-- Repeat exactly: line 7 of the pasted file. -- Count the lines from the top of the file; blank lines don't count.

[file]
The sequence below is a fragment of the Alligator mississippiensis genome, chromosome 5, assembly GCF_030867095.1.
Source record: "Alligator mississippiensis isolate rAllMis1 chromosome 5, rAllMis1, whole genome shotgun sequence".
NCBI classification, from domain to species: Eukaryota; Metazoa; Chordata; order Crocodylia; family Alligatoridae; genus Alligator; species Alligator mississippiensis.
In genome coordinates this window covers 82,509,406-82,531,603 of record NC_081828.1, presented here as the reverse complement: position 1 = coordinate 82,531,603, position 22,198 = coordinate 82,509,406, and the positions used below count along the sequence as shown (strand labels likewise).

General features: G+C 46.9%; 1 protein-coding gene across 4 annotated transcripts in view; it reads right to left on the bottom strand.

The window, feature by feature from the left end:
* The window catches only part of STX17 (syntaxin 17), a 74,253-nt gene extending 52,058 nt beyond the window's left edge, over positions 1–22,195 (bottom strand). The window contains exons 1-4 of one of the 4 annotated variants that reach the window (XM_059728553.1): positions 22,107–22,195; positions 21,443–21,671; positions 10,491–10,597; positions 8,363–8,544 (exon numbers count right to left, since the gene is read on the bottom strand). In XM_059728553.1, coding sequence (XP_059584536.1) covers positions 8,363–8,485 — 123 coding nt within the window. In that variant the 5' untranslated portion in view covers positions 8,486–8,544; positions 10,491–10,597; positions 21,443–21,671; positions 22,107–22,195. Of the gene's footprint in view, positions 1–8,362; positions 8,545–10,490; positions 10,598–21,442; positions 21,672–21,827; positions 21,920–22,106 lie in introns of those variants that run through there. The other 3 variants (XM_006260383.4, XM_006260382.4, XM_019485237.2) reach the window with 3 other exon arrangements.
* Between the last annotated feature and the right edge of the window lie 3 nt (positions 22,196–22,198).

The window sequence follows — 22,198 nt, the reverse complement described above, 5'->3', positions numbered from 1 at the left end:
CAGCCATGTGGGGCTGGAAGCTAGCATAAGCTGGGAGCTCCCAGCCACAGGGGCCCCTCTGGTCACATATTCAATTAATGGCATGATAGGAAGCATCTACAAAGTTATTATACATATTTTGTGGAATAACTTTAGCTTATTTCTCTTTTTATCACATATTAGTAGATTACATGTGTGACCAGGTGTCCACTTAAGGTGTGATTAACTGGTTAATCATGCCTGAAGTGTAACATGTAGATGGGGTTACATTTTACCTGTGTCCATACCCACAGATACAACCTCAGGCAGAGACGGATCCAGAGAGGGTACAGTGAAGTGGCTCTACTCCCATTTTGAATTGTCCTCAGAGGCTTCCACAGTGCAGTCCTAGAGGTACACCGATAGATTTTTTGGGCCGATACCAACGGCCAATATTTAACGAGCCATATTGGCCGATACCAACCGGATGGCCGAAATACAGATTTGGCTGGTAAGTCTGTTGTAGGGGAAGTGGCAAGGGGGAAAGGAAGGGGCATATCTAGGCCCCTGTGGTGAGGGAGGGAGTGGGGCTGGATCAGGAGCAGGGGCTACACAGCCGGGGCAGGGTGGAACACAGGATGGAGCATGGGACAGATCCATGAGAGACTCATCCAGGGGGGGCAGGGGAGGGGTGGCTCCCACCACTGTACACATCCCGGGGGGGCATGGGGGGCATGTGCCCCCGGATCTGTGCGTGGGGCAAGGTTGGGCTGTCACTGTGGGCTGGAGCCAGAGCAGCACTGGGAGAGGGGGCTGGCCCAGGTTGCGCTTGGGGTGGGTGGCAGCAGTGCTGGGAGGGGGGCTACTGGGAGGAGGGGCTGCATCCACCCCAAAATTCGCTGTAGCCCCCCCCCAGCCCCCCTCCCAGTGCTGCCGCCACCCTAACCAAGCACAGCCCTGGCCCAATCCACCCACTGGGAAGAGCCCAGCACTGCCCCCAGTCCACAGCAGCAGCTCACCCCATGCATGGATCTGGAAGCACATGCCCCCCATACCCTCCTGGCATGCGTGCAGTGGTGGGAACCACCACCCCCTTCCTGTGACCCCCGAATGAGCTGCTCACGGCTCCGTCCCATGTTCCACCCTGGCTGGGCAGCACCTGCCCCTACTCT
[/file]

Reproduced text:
* The window catches only part of STX17 (syntaxin 17), a 74,253-nt gene extending 52,058 nt beyond the window's left edge, over positions 1–22,195 (bottom strand). The window contains exons 1-4 of one of the 4 annotated variants that reach the window (XM_059728553.1): positions 22,107–22,195; positions 21,443–21,671; positions 10,491–10,597; positions 8,363–8,544 (exon numbers count right to left, since the gene is read on the bottom strand). In XM_059728553.1, coding sequence (XP_059584536.1) covers positions 8,363–8,485 — 123 coding nt within the window. In that variant the 5' untranslated portion in view covers positions 8,486–8,544; positions 10,491–10,597; positions 21,443–21,671; positions 22,107–22,195. Of the gene's footprint in view, positions 1–8,362; positions 8,545–10,490; positions 10,598–21,442; positions 21,672–21,827; positions 21,920–22,106 lie in introns of those variants that run through there. The other 3 variants (XM_006260383.4, XM_006260382.4, XM_019485237.2) reach the window with 3 other exon arrangements.